From International Herald Tribune
The chief executive of a leading French auto parts supplier stepped down Wednesday amid charges by prosecutors that he was aware of bribes allegedly paid to Germany’s top automakers to win their business. Directors at Faurecia, one of the biggest European makers of automotive interiors, met late Wednesday and announced the resignation of Pierre Levi, saying that his departure was “in the best interests of the group.”
Prosecutors in Frankfurt had said last week that they were investigating Levi in connection with up to $1 million, worth of bribes that they suspected were paid to managers at Volkswagen, Audi and BMW. Other investigations are under way into suppliers in Germany as well as Lear, which is based in the United States. Faurecia is majority-owned by PSA Peugeot Citroen, a leading French car manufacturer, and employs 60,000 people worldwide.
The fresh allegations come as competition is stiffening in Europe’s blue-chip but scandal-marred automotive industry. Parts makers have consolidated and are increasingly seeking contracts with big car manufacturers outside their home markets.
“We have seen a lot more business across European borders in a business that’s long been characterized by German-to-German, French- to-French and Spanish-to-Spanish relationships,” said Antonio Ferreira, a London-based manager for European component forecasts at CSM Worldwide, a consultancy. “The parts industry is growing smaller and smaller with fewer players, and the pressures are immense.”
But instead of increasing transparency, that progress in cracking open national markets and fostering pan-European companies may have contributed to the seeming wave of corruption, other analysts said. Faced with the prospect of losing a bid for a large order to a competitor in an increasingly cutthroat market, paying a bribe may have seemed like the cheapest way to secure a hefty chunk of business, according to Ferdinand Dudenhoffer, the director of the Center for Automotive Studies in Gelsenkirchen, Germany.
“The money one might pay to a customer is, in the end, a fraction of the cost of an overall shipment,” Dudenhoffer said.
Caspar von Hauenschild, an executive board member of Transparency International Germany, a leading anti-corruption group, called the crackdown by German prosecutors overdue.
The wave of bribery investigations represents “a kind of paradigm shift,” said von Hauenschild, who is also a nonexecutive director of some German companies. “Even chief executives are now worried because investors simply don’t like scandals,” he said, warning that disaffected shareholders could sell shares in companies that become involved in corruption investigations.
Von Hauenschild said that employees convicted of wrongdoing in Germany could face prison terms of up to five years under principles agreed to by member countries of the Organization for Economic Cooperation and Development, the Paris-based club of 30 wealthy countries. The problem in the latest cases, according to von Hauenschild, partly lay in the way car companies had drawn up codes of conduct forbidding such practices, yet failed to impress the importance of those rules upon managers.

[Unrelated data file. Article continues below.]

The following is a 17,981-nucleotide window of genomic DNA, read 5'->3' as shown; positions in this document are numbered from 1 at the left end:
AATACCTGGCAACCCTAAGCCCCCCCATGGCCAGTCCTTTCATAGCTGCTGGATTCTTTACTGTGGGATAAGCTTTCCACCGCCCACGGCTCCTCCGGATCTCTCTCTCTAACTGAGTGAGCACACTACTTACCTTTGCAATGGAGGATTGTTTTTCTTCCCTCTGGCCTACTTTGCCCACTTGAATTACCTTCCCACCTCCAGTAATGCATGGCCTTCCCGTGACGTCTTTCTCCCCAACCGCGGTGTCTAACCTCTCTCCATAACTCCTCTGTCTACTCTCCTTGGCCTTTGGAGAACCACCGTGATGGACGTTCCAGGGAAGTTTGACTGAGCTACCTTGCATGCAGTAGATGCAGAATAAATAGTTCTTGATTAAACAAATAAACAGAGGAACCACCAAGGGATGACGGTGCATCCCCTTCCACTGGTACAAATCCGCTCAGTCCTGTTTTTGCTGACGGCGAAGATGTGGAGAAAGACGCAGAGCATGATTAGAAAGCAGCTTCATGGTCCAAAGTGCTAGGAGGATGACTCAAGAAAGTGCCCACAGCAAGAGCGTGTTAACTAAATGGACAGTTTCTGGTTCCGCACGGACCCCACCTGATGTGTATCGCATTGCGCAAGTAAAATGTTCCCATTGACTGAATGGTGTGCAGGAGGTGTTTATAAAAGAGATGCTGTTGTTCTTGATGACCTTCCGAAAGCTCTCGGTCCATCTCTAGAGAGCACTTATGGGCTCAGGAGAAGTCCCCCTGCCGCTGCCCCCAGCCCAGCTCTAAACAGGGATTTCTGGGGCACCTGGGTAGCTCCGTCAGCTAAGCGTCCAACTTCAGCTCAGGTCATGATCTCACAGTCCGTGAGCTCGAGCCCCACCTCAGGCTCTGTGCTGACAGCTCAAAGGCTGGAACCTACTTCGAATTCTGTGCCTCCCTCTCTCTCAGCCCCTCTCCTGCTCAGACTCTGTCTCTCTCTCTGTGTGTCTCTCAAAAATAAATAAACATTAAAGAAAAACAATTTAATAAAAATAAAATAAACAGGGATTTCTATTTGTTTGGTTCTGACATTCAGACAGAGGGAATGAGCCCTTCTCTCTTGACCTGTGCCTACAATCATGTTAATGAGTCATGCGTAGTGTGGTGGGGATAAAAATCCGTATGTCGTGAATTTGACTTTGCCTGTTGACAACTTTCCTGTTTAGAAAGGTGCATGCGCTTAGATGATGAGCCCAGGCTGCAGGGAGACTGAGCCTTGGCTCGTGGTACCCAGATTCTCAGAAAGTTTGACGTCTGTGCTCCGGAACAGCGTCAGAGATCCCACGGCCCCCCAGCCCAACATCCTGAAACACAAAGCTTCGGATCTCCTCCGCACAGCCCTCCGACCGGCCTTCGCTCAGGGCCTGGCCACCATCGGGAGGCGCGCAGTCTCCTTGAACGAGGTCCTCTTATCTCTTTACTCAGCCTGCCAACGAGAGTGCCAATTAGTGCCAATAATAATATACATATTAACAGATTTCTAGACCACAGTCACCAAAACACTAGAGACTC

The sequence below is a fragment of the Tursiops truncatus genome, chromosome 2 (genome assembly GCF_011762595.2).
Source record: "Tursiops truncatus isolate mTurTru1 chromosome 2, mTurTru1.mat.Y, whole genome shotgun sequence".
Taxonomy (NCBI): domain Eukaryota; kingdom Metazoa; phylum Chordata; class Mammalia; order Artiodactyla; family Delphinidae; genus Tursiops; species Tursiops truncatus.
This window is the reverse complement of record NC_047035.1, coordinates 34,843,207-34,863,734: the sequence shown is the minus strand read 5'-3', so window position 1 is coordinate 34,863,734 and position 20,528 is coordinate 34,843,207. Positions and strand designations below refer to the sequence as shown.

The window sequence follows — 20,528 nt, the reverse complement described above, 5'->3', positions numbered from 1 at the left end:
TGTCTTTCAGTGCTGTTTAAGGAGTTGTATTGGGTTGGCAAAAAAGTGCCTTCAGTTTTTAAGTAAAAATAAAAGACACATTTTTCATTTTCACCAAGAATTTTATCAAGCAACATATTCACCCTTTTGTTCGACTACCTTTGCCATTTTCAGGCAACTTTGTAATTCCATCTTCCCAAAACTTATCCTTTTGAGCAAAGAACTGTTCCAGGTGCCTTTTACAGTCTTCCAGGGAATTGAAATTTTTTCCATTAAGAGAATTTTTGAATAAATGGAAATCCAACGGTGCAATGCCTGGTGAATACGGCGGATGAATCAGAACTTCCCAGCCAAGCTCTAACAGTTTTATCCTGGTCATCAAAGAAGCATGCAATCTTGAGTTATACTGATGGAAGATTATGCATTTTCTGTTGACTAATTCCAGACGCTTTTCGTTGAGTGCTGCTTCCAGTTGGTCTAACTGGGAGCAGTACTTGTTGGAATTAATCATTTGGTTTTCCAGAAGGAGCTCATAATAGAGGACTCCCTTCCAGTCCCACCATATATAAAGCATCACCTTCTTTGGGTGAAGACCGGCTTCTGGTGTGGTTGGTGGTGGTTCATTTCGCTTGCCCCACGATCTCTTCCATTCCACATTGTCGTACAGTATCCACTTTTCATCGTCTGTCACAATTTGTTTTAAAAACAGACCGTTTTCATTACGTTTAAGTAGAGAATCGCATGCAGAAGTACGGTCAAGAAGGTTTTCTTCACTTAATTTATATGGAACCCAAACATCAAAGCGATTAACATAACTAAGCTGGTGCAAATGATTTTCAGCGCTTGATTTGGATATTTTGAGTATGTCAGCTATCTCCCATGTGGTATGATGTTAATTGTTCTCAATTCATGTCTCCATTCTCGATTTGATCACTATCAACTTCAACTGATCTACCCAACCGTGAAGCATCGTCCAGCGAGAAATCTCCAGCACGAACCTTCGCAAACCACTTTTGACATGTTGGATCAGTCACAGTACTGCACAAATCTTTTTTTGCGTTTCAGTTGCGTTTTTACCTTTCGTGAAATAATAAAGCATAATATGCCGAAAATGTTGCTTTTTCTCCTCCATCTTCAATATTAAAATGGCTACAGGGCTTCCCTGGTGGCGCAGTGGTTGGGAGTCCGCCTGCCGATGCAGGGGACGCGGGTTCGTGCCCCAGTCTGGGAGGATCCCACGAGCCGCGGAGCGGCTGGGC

“It was not enough,” he said. “You have to let the people in the purchasing units know that there will zero tolerance for corruption and that if they don’t adhere, they will be fired.”
Revelations that Frankfurt prosecutors were investigating several Volkswagen employees have already triggered a sharp reaction at the largest European automaker, which is still cleaning up a messy scandal from last year involving the use of company money to pay for leisure trips. The chief executive of Volkswagen, Bernd Pischetsrieder, last week wrote Faurecia to say that the carmaker did not want to work with people involved in the scandal. A Volkswagen spokesman, Hartwig von Sass, declined to say whether the letter mentioned Levi specifically.
Three employees of Volkswagen are allegedly involved in the Faurecia scandal. One employee, from its Audi division, is in custody while being investigated, and another is retired from Volkswagen. The third is still employed but has been suspended. On Wednesday, prosecutors in Munich confirmed that they were also investigating possible bribery in transactions between Lear, a U.S. auto parts supplier based near Detroit, and BMW. In that case, a former BMW employee, accused of accepting payments in exchange for contracts, is in custody during the investigation.
Andrea Puchalsky, spokeswoman for Lear, said the company was cooperating in the investigation, but she said she was “not aware of any Lear employee being involved in any inappropriate conduct in connection with this matter.”
In recent years other German carmakers notably DaimlerChrysler have tangled with prosecutors over allegations of corruption. Prosecutors in Stuttgart said last month they were examining whether improper payments were made in Poland and Ghana, a case in which Daimler’s internal controls led it to suspend or dismiss several employees. Daimler has also informed the U.S. Securities and Exchange Commission that the payments may have violated German law or U.S. anti-bribery rules.
Von Hauenschild complimented the German authorities for putting pressure on companies to monitor their employees and stamp out wrongdoing. The German prosecutors are “sending a message that there will be no escape once they open a case,” he said.
Copyright 2006 International Herald Tribune. All Rights Reserved.
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